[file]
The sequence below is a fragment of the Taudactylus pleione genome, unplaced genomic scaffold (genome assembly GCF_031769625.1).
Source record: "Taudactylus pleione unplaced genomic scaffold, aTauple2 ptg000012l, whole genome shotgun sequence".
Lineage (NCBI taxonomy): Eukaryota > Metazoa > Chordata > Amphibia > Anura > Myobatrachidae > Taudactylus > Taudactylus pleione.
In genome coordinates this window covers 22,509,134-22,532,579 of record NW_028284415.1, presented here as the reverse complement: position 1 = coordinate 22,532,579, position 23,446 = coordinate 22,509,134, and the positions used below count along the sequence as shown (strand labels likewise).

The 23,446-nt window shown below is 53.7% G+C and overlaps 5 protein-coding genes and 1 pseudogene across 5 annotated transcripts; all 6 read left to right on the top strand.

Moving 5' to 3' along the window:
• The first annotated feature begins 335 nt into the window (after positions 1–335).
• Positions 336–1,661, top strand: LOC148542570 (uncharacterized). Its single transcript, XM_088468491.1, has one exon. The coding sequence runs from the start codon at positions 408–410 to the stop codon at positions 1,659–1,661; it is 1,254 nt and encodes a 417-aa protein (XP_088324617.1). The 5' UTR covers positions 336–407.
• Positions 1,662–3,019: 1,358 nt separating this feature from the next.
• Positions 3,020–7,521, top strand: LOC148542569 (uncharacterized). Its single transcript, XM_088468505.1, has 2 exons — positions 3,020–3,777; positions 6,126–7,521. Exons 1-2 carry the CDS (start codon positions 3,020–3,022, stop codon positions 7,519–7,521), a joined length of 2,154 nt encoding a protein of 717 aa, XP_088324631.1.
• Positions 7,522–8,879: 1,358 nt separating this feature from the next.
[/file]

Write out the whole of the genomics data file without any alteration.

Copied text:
The sequence below is a fragment of the Taudactylus pleione genome, unplaced genomic scaffold (genome assembly GCF_031769625.1).
Source record: "Taudactylus pleione unplaced genomic scaffold, aTauple2 ptg000012l, whole genome shotgun sequence".
Lineage (NCBI taxonomy): Eukaryota > Metazoa > Chordata > Amphibia > Anura > Myobatrachidae > Taudactylus > Taudactylus pleione.
In genome coordinates this window covers 22,509,134-22,532,579 of record NW_028284415.1, presented here as the reverse complement: position 1 = coordinate 22,532,579, position 23,446 = coordinate 22,509,134, and the positions used below count along the sequence as shown (strand labels likewise).

The 23,446-nt window shown below is 53.7% G+C and overlaps 5 protein-coding genes and 1 pseudogene across 5 annotated transcripts; all 6 read left to right on the top strand.

Moving 5' to 3' along the window:
• The first annotated feature begins 335 nt into the window (after positions 1–335).
• Positions 336–1,661, top strand: LOC148542570 (uncharacterized). Its single transcript, XM_088468491.1, has one exon. The coding sequence runs from the start codon at positions 408–410 to the stop codon at positions 1,659–1,661; it is 1,254 nt and encodes a 417-aa protein (XP_088324617.1). The 5' UTR covers positions 336–407.
• Positions 1,662–3,019: 1,358 nt separating this feature from the next.
• Positions 3,020–7,521, top strand: LOC148542569 (uncharacterized). Its single transcript, XM_088468505.1, has 2 exons — positions 3,020–3,777; positions 6,126–7,521. Exons 1-2 carry the CDS (start codon positions 3,020–3,022, stop codon positions 7,519–7,521), a joined length of 2,154 nt encoding a protein of 717 aa, XP_088324631.1.
• Positions 7,522–8,879: 1,358 nt separating this feature from the next.